Finally, import prices increased, due, among other things, to “the [Ukraine] war and climatic disasters. On climate, they point to reports from Swiss Re, one of the largest reinsurers in the world, i.e. the companies that provide insurance to insurance companies. They are the last financial defense in the event of a disaster and are therefore deeply concerned about the costs of climate change.

Swiss Re estimates total economic losses from natural disasters in 2021 and 2022 to be $292 billion and $260 billion, respectively, well above the average of $207 billion over the previous 10 years. There is currently a “trend of an average annual increase of 5-7% over the past decade” in insured losses. A Swiss Re newspaper quotes an executive with the title of “disaster risk manager” who says global warming is one of the “key factors at play”. Climate change, writes the company, “presents the greatest long-term risk to the global economy.”

Ferguson and Storm explain that while they “are cautious about extrapolating recent studies indicating unusually high rates of loss from natural causes during pandemic years… [t]The very hot temperatures of 2022 in particular are a warning.

Their rational, in-depth examination of the past culminates in rational suggestions for what to do in the future. They ominously describe the world as facing “a future of branching supply shocks”, explaining that “the brave new world of supply shocks is likely to stay here indefinitely”.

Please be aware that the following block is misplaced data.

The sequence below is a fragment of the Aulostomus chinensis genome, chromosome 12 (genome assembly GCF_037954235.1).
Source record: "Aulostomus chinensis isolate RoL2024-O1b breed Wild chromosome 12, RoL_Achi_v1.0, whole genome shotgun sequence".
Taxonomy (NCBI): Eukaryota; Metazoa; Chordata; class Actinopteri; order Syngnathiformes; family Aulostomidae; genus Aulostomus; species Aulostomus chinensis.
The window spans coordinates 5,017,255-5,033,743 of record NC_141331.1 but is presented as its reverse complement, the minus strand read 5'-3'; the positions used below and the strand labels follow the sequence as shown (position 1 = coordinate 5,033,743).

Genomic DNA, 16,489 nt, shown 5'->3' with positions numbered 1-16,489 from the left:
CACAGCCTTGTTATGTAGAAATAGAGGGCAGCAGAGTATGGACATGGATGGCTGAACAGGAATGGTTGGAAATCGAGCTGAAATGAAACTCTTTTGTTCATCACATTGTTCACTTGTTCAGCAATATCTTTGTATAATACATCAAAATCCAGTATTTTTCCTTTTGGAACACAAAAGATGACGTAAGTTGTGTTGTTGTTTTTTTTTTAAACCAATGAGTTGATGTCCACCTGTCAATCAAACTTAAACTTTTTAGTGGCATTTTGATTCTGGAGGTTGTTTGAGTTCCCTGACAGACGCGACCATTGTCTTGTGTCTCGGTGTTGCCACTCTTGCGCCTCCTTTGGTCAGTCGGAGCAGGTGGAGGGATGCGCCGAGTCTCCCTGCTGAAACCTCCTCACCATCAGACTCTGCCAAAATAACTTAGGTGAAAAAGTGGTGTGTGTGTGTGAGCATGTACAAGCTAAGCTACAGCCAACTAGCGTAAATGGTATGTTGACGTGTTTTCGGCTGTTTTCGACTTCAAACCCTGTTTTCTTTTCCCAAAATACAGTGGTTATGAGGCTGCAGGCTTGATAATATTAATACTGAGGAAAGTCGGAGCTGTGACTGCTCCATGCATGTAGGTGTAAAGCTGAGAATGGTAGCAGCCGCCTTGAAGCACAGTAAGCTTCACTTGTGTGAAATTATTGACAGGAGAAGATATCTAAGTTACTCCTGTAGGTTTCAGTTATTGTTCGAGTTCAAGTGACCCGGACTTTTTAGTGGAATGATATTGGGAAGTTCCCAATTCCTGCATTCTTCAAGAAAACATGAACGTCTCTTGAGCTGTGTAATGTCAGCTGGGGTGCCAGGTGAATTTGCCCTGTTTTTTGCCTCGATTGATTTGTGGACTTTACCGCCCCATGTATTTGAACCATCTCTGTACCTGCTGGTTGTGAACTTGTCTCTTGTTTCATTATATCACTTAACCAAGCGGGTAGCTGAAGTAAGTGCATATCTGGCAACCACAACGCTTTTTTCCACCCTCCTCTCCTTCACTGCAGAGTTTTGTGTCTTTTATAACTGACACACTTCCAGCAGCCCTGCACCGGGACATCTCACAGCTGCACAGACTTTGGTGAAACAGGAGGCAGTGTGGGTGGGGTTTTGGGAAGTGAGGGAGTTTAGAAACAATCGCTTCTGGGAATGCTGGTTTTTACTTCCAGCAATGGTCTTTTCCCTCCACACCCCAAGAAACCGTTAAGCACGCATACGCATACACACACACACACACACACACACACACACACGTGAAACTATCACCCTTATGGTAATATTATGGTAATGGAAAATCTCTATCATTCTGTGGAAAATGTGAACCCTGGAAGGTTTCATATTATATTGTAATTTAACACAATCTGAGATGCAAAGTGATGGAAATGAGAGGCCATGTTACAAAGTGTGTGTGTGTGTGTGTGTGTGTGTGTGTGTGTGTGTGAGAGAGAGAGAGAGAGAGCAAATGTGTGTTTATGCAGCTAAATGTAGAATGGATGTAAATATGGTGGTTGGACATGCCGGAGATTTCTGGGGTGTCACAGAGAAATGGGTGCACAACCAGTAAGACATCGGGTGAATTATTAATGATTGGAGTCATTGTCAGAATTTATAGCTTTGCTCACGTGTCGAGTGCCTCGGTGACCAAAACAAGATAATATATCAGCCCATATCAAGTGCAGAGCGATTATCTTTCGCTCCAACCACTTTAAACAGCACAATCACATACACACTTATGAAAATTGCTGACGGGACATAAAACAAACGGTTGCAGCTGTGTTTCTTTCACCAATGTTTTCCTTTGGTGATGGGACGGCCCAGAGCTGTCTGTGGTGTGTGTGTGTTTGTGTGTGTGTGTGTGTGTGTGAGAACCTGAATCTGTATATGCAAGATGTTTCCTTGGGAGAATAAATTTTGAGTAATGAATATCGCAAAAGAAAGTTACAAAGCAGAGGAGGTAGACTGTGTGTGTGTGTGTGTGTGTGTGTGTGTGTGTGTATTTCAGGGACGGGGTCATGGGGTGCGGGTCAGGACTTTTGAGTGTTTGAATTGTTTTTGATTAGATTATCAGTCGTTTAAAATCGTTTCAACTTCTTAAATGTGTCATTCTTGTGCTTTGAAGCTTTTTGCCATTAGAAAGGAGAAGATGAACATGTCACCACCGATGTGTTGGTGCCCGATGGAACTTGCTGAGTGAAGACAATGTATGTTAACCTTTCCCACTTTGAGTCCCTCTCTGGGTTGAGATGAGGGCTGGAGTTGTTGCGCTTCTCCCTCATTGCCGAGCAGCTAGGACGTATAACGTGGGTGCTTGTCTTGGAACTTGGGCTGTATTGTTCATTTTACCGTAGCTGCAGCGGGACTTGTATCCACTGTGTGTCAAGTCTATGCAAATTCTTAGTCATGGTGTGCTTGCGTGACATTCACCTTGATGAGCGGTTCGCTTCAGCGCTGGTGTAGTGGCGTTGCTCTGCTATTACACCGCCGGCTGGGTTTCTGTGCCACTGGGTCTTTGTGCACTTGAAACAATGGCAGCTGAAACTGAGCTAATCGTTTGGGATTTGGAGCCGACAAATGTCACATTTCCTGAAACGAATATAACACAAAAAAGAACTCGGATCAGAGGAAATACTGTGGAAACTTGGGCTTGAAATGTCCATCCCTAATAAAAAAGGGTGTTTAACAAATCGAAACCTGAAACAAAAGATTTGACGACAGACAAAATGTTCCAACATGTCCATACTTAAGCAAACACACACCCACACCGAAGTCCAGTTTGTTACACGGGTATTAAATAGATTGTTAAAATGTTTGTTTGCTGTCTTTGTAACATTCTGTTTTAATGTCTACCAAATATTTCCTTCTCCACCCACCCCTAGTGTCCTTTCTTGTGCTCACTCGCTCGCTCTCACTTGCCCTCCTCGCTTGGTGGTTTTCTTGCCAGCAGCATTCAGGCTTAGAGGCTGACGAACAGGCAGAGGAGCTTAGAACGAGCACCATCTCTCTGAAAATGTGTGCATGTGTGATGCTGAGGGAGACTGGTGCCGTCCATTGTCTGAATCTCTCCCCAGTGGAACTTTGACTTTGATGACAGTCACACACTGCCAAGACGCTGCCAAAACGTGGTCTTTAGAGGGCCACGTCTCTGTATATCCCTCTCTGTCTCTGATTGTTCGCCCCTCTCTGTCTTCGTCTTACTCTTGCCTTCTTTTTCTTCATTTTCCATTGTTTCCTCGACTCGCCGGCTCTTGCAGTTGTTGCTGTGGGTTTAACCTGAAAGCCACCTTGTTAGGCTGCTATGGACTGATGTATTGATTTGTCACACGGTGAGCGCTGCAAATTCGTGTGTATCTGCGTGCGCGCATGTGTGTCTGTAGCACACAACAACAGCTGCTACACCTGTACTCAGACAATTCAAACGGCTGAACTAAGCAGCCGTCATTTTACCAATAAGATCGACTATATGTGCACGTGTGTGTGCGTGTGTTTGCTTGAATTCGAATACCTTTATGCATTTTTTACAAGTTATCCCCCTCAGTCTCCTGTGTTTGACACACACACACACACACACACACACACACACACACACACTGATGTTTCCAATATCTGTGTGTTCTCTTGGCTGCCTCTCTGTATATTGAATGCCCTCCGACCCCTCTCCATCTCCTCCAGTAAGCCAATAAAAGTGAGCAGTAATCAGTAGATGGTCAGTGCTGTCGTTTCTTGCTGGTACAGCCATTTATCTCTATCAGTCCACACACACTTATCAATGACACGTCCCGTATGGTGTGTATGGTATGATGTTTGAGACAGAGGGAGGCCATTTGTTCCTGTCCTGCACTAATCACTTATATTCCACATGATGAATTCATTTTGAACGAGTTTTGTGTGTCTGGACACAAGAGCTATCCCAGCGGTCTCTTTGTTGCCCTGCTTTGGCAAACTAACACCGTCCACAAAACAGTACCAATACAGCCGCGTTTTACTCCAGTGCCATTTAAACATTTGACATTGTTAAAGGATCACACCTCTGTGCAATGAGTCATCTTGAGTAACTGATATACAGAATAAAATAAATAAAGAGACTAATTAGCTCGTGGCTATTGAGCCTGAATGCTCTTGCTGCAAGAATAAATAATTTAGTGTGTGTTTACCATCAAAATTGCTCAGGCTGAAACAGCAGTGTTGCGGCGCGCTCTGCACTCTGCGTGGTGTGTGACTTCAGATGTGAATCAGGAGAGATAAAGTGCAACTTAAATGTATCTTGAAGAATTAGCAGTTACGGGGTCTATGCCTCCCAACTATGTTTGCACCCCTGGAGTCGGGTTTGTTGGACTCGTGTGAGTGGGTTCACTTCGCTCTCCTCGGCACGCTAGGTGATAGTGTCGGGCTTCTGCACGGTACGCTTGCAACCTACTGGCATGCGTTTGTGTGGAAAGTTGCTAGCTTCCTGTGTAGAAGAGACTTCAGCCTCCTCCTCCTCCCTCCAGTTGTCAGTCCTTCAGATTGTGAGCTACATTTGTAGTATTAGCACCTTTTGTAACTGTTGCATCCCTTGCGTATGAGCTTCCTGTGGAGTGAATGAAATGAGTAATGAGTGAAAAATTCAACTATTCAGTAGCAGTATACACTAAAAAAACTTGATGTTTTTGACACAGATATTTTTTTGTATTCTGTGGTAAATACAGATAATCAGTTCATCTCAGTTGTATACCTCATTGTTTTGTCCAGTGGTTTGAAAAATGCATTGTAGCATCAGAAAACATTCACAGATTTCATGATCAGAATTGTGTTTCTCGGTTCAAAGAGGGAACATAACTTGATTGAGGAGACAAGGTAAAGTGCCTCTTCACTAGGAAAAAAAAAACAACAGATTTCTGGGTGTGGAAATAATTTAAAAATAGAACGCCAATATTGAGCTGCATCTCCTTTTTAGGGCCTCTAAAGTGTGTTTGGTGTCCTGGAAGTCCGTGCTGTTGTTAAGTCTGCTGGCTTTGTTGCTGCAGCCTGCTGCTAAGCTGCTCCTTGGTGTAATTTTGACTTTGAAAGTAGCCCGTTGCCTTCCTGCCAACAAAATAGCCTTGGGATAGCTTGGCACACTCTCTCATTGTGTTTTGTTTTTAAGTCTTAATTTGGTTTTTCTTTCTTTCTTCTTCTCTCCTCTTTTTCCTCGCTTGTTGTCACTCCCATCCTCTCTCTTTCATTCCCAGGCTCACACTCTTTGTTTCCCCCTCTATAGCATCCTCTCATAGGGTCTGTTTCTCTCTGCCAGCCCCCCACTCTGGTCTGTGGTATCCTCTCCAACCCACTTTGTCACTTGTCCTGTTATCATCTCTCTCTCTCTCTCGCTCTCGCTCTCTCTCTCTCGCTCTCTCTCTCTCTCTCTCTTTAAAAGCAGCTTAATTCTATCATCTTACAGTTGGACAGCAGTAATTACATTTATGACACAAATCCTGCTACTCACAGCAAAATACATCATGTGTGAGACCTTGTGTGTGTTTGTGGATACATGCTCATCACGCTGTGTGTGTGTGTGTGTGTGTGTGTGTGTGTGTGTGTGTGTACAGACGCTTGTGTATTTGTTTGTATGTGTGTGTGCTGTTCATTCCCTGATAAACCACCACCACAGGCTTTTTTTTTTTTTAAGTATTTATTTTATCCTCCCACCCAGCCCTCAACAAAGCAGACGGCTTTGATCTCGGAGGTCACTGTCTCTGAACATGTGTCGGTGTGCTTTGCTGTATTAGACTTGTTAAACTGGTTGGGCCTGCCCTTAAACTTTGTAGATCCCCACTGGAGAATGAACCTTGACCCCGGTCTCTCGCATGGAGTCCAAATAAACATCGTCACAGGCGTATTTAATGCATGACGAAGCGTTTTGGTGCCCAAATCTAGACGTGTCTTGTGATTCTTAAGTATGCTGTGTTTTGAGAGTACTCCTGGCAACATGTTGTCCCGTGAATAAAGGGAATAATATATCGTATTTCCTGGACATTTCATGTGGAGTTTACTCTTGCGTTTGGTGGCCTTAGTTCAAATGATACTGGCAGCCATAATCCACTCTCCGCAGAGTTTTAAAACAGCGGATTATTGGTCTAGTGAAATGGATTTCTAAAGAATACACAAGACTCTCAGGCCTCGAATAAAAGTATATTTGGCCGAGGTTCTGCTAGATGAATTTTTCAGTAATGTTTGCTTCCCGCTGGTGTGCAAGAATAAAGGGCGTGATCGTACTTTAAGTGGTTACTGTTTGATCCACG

This means we need to focus on the underlying reality of financial machinations rather than the financial machinations themselves. For example, there should be a new effort to eradicate Covid-19 and prepare for future pandemics. Every effort should be made for international cooperation rather than letting the war in Ukraine be a harbinger of the future.

And because diseases and wars will thrive in a warmer world, we absolutely must do all we can to stop climate change.

In other words, if Ferguson and Storm are correct, controlling inflation will require governments in the United States and elsewhere to be nimble, sophisticated, and willing to ignore their own elites – an extremely difficult task. But if we want to avoid enormous suffering and a reactionary policy, this is what is needed. A first step will have to be ordinary people ignoring their elites and investigating these complicated matters on their own – and we could all do much worse than start here.